Bleeding from the rectum is attributed to hemorrhoids in young patients even by doctors. The golden rule is to check and make sure that it is nothing but hemorrhoids.
Here is a case of a 38-year old with bleeding from the rectum which looked like hemorrhoidal bleeding. She was found to have a 6-cm diameter giant polyp.
Only portions of this giant polyp could be seen in one view at this stage. There is a large head (first picture) and then there are portions hidden behind it.
Ordinarily, most endoscopist recommend an operation for removal of such polyp. But with skill, methodical approach and patience, Dr. Shah removed it without an operation.
The polyp was blocking the lumen. First, the stalk which connects the tumor part of the polyp to the colon wall was identified. It was very thick and contained large blood vessels. So metal clips were applied to compress and block them.
The polyp was so big that it had two such stalks and both were given two clips each to make sure that when cut, they do not bleed.
The shiny metal objects are the clips.
The head of the polyp is seen turning blue already before the cutting begins.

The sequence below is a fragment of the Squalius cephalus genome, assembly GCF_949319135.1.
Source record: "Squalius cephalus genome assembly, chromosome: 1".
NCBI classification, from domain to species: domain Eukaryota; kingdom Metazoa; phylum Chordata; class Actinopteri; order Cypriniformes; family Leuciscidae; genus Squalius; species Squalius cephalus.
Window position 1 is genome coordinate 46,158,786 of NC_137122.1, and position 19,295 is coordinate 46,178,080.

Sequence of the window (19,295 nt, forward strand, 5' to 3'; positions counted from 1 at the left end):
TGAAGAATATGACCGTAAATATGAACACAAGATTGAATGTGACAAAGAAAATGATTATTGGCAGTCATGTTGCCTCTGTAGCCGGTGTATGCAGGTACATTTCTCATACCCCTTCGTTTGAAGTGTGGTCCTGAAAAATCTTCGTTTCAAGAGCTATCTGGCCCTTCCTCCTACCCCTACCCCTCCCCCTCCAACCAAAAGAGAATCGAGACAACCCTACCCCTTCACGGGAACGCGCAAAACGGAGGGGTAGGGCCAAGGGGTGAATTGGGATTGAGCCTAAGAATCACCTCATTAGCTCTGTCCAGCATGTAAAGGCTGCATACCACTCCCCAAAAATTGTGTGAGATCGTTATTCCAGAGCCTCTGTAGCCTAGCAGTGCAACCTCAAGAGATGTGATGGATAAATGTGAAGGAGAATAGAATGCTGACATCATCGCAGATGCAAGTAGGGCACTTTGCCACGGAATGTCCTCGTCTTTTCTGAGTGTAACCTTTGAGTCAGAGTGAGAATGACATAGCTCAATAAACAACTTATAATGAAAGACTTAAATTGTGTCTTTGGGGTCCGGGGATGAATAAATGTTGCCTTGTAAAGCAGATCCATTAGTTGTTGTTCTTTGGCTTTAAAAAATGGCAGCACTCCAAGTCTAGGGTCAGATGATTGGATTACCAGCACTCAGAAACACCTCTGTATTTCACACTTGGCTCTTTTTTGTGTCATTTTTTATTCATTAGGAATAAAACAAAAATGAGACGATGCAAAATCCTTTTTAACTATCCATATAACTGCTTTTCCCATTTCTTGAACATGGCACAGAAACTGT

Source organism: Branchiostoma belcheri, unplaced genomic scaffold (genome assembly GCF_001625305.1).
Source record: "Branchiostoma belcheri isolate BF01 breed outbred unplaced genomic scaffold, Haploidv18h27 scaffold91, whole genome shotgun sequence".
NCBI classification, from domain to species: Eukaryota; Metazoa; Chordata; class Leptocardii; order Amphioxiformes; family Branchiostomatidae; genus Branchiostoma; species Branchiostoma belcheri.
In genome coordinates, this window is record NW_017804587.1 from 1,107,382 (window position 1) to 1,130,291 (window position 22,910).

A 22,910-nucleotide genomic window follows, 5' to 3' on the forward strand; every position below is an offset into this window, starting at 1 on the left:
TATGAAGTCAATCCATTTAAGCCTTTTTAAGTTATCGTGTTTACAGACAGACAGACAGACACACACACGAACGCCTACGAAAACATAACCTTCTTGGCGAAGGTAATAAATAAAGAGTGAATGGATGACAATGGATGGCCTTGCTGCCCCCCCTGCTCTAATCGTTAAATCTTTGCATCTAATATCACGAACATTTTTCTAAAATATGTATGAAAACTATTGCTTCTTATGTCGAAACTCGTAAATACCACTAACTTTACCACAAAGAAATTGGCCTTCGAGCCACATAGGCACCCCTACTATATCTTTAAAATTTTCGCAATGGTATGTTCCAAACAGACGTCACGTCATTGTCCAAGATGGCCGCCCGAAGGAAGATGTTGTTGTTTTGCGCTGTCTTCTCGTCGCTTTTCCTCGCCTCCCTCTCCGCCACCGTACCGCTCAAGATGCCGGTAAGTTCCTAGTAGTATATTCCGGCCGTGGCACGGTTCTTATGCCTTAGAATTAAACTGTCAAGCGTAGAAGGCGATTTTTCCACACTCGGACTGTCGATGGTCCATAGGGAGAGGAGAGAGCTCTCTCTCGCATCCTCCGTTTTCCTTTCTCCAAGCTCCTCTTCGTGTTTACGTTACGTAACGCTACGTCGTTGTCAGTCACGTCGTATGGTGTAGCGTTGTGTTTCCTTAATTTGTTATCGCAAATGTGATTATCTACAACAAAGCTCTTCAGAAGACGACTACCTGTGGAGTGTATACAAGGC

The 'brain' like pattern portion is the one that has real tumor. The paler stalk does not contain tumor. The thick stalk attaching polyp head to colon has large blood vessels which can bleed. 4 clips are skillfully applied to squeeze the blood vessels in two different stalks so that they do not bleed.
The third picture shows all the four clips reducing the blood supply to the large polyp in different portions.
A snare is passed and with electrocautery a large piece is cut. It is seen laying loose and disconnected from the wall is seen.
Removal of smaller pieces one by one with the help of an electrocautery is undertaken. The last picture shows that lonmg process.
The first row shows several small portions containing tumor hanging on to the stalks along with the clips. They need to be removed.
The irregular stalk was difficult to lasso, but this was accomplished. All the portions of a 6cm diameter polyp were sent to the pathology department for microscopic exam to determine the nature of the polyp.
The second row of pictures shows that there is no tumor tissue remaining. The stalk along with clips placed on it is also removed. The site of polyp removal shows as a crater with burnt edges.
In spite of the size of the polyp, no active bleeding is seen. Time taken to put clips in appropriate places paid off. The patient will not need surgery. She had no complications.
An inexperienced or less skilled endoscopist can recommend surgery easily. If he attempts to do what is shown in this series here, the risk of complications is real and emergency surgery may be needed.
The bottom line: This is why experience matters.